Steven Spielberg is known for his casting skills, but this one
suffers a bit from the 12-year-old lead character being not quite charming
enough to trigger our empathy and affection.
Sophie (newcomer Ruby Barnhill) is an insomniac British girl who
lives in an orphanage in London. She
roams the rambling place at night, unable to sleep, and sometimes reads
books and other times checks the door locks, and hides under her blanket
during bed check. One night
she looks out the window and seems an enormous giant, standing out in the
street. He’s three stories
tall. He’s also kind of
goofy-looking, very skinny with a receding hairline and scraggly sideburns
and huge ears that cover both sides of his head.
She speaks sharply to him, as she already has to the drunks
staggering home from the nearby bar. He
responds by reaching in the open window and snatching her out of her bed
and carrying her off to his big house in the wilds.
Sophie is scared, of course, but she fusses at the giant, anyway,
and says he won’t be able to keep her because she’ll run away, and he
assures her that won’t help, because she won’t be able to get home on
her own, anyway. But even that
much dialogue alerts Sophie that this big, awkward giant really isn’t
planning to eat her, after all. More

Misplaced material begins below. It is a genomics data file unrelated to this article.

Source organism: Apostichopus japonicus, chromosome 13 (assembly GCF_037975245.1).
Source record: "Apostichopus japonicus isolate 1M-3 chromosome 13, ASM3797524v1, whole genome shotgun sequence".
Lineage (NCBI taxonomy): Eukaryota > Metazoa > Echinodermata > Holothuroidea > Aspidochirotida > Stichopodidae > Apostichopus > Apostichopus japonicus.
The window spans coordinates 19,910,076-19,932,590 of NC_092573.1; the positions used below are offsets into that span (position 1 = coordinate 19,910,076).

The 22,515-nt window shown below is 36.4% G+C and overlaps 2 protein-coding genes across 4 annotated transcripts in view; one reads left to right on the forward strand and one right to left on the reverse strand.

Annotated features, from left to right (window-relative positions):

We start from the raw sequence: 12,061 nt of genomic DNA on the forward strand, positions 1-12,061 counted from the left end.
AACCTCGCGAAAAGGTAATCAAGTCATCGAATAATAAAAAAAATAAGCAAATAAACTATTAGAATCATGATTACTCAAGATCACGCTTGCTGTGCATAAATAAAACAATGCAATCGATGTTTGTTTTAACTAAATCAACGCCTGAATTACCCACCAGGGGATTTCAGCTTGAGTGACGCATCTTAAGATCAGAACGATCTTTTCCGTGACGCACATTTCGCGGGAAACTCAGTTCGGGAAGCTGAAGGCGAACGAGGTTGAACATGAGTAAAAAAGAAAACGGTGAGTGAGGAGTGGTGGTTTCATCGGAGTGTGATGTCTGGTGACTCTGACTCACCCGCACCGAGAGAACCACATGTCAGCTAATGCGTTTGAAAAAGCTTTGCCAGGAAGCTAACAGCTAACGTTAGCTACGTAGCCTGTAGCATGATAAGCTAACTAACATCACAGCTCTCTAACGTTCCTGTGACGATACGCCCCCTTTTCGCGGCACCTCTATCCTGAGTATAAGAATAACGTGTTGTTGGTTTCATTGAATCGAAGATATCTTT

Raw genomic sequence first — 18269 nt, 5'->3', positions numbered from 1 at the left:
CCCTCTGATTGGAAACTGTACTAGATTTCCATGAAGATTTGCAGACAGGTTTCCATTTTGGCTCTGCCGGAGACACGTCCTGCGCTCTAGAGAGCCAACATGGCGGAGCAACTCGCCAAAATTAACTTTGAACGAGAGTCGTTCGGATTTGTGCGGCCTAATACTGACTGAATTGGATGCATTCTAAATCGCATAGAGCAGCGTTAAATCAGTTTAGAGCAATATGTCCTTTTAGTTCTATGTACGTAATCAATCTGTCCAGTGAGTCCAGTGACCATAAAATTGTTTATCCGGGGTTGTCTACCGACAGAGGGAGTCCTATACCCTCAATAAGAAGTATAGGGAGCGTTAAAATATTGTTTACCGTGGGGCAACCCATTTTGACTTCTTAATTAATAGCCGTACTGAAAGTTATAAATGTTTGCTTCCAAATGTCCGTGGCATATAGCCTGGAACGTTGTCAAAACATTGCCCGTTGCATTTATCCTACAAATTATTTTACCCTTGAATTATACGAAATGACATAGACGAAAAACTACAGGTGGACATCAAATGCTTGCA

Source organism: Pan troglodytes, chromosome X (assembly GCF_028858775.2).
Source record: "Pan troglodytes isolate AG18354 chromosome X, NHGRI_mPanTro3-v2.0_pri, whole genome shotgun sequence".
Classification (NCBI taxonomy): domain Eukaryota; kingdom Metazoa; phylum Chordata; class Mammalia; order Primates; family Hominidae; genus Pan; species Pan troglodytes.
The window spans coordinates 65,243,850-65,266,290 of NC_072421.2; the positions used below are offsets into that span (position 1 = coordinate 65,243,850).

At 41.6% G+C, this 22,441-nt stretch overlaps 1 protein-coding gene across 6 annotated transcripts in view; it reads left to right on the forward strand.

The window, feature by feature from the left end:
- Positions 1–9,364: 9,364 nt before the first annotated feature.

like keeping her as a pet. But
she has no patience for that, either, and promptly climbs out the window
the first chance she gets, only to find herself in the midst of a bunch of
sleeping giants out in the field. They
turn out to be bigger and meaner than her own big, friendly, giant---whom
she nicknames “BFG” (the voice of Mark Rylance). They even come over
to BFG’s house and bully him, insisting he turn over his
treasure---Sophie---so they can eat her.
Sophie asks BFG why he doesn’t fight back, and it seems that
basically he’s a pacifist. What
he’s really interested in doing is capturing dreams----in a special
place in Giant Land where he can do that. (Think about capturing
Tinkerbell in a bottle in “Peter Pan”.)
The BFG labels his captured dreams, and then returns to a
late-night London to send the dreams to the sleeping people.
The pleasant ones he likes to give to children.
(It’s possible that Mr. Spielberg presents this as a metaphor for
what he does as a filmmaker.)
Sophie takes it on herself to solve the BFG’s problem with
bullies by appealing directly to the Queen (Penelope Wilton of “Downton
Abbey” fame), who sends out a troop of soldiers to capture the giants
and banish them to a rocky, deserted island in the Irish Sea.
(It’s a supposedly non-violent solution, until you think about
how they are going to survive there.)
The charm of this movie is actually, the BFG, with his
malapropisms, and his peace-loving demeanor and his mission of spreading
dreams to children. It’s a
good story, and it will be a hit, but it won’t be a home run, because
the main character just doesn’t fire up the imagination.